Survey uncovers challenges, benefits of doing business in Northern Nevada
Business leaders around the state believe there are many good reasons to do business in Nevada, but the state’s favorable tax structure was cited by most respondents as the top business benefit, according to the First Independent Bank Nevada Leaders in Business Survey. Conversely, the biggest challenge cited by those surveyed was quality and availability of workforce.
For the second consecutive year, First Independent Bank and Bank of Nevada, both divisions of Western Alliance Bank, asked business leaders to identify the challenges, benefits, and issues that are important to the state’s business community. The Nevada Leaders in Business Survey was conducted by WestGroup Research between Feb. 6 and March 2. More than 120 business leaders provided their opinions, representing companies of all revenue and employee sizes.
“It is important that Nevada’s business community has the opportunity to express opinions about the challenges and policies that affect their business operations,” said Bob Francl, executive vice president, regional president, First Independent Bank. “The Nevada Leaders in Business Survey helps shine a spotlight on many of these concerns, which we hope will lead to further discussion and possible solutions.”
The latest survey found stronger feelings about some of the challenges faced by Nevada businesses, when compared to last year’s results. The majority (62 percent) cited concerns about quality and availability of workforce. That’s up from 51 percent in last year’s survey. The education system remained the second (50 percent) most often cited challenge — the same percentage as last year. Healthcare costs came in third (39 percent) up slightly from last year (37 percent), followed by employee recruitment (27 percent) up from 21 percent in 2017, and then business taxes (12 percent) and business regulations (12 percent). Tax and regulation concerns were down significantly which may be due to passage of the Tax Cuts and Jobs Act of 2017, and the current administration’s regulatory pullback.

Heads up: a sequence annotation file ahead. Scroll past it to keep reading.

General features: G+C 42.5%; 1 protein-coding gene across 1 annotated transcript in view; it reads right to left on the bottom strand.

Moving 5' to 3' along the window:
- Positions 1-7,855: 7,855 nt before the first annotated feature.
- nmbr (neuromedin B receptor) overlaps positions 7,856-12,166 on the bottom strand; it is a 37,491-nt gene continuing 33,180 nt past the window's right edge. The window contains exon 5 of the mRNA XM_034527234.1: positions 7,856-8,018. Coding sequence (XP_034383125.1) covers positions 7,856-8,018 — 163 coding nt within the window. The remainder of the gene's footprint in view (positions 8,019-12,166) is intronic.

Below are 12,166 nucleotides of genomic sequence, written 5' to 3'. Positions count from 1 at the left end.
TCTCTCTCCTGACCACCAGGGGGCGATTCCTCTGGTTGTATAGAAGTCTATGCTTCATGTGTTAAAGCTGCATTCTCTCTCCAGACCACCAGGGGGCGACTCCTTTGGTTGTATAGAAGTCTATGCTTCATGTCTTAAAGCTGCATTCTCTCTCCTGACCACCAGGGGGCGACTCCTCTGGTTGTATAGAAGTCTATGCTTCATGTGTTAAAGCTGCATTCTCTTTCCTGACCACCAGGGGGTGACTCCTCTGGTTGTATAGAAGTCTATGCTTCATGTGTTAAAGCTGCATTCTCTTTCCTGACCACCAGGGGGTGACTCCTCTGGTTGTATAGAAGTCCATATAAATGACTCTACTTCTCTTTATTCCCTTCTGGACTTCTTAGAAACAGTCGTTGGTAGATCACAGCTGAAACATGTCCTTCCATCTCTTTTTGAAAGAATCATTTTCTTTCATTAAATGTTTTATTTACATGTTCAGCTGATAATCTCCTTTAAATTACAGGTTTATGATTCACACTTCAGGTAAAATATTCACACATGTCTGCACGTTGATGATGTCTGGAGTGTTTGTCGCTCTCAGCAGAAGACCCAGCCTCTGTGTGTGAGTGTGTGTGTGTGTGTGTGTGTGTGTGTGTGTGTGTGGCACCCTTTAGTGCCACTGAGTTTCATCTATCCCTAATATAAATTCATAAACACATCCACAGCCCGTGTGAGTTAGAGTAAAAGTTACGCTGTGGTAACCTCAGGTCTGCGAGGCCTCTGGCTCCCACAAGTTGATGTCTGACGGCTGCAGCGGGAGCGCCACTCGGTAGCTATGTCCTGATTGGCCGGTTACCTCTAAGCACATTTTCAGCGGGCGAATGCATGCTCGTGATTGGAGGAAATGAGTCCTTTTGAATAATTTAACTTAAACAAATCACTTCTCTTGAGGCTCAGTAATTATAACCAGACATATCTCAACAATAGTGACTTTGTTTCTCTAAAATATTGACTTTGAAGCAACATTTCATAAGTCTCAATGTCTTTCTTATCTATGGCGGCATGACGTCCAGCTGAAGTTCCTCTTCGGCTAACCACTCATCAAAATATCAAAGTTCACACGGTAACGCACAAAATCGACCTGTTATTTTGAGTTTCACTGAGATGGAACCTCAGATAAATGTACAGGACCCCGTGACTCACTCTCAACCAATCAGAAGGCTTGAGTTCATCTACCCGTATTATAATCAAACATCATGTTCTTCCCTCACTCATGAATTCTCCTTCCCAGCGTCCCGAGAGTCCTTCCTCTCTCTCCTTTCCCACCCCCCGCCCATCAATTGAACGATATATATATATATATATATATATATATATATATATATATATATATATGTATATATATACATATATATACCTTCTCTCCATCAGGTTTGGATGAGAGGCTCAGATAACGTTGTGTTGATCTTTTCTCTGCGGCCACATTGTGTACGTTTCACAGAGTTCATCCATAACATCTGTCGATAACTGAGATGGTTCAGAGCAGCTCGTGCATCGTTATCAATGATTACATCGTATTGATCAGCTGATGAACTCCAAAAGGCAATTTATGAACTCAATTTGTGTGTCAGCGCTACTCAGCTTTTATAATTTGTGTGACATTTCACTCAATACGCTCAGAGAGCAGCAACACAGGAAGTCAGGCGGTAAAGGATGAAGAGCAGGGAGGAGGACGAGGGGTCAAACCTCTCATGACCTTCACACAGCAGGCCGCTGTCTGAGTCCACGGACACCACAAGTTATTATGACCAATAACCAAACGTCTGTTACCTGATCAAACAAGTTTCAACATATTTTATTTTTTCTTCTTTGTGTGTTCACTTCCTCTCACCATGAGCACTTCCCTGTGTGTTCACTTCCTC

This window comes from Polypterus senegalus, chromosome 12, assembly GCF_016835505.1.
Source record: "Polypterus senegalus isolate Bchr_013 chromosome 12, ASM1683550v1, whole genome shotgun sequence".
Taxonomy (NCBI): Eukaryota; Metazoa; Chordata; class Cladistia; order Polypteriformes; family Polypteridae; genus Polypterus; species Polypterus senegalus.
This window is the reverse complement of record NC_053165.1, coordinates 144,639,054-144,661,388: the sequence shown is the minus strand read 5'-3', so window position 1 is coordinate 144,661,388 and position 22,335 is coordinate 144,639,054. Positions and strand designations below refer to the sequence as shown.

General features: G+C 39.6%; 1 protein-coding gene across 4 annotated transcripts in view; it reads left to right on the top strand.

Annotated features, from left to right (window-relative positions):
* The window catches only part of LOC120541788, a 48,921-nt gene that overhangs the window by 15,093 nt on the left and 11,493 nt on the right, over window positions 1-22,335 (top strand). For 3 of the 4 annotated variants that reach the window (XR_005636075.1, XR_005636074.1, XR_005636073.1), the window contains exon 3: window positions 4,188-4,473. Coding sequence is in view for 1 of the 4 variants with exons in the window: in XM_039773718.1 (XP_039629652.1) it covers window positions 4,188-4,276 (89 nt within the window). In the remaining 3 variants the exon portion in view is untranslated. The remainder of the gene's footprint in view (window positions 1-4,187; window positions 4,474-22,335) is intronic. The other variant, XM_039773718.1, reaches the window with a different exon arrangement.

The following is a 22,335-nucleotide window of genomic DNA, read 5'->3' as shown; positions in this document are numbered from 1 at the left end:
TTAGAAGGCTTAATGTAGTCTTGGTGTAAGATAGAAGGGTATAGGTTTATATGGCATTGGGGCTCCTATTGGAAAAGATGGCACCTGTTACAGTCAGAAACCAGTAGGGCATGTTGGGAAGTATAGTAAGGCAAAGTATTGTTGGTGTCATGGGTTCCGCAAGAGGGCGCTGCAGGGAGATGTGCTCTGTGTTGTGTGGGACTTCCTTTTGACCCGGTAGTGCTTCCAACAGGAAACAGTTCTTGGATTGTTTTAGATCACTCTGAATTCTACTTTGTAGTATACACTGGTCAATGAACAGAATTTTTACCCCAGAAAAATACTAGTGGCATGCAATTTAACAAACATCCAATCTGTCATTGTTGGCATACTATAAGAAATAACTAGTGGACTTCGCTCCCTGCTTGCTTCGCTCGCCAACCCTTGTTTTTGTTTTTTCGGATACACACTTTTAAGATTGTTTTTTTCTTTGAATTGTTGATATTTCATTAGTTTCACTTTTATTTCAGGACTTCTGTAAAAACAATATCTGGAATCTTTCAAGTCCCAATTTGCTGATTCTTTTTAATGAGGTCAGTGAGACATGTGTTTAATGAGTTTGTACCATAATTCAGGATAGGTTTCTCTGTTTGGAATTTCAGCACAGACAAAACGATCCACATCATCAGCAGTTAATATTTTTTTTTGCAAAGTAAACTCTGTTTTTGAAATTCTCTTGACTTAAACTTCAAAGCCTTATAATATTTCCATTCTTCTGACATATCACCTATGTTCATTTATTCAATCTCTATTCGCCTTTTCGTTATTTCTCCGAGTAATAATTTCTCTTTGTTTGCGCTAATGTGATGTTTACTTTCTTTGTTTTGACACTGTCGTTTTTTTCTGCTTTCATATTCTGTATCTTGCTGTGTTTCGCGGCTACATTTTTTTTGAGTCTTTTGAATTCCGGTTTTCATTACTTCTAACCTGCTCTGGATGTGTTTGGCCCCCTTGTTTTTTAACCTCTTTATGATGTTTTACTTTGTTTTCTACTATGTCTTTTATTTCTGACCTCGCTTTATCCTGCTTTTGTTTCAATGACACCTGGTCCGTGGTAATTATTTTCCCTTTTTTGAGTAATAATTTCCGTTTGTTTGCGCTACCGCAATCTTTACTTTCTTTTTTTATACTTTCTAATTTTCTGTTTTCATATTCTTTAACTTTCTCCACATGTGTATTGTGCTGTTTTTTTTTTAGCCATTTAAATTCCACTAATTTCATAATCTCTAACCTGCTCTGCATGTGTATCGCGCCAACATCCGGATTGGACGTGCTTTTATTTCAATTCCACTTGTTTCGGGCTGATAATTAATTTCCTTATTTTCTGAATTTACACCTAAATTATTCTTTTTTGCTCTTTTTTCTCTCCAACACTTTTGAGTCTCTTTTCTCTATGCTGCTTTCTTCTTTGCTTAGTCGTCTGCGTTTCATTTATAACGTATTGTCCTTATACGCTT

Northern Nevadans see business challenges differently, according to the survey. There were stronger feelings about the quality and availability of workforce based on the seven in 10 business leaders (68 percent) who believe it’s the biggest challenge. Northern Nevadans were more concerned about healthcare costs, as 58 percent cited it as a challenge, compared to 39 percent statewide. Another workforce issue, employee recruitment, was identified by 39 percent of Northern Nevada respondents, which is also higher than statewide. Northern Nevada business leaders appear to be less concerned about the education system, as just one quarter (26 percent) of respondents cited it as a challenge, down significantly from last year’s 47 percent.
Top Challenges of Doing Business in Nevada (Northern Nevada results)
Quality/availability of workforce — 68 percent
Healthcare costs — 58 percent
Employee recruitment — 39 percent
Education system — 26 percent
Business taxes — 10 percent
Business regulations — 7 percent
Statewide, respondents saw many benefits of doing business in Nevada, but the favorable tax structure was the one chosen by most (65 percent) as the greatest benefit. This is a significant increase from last year’s survey when 51 percent chose it. Nevada’s climate/weather was second with 51 percent, followed by quality of life (42 percent), low cost of doing business (41 percent), proximity to customers (27 percent), entrepreneurial mindset (25 percent) and top convention destination (7 percent).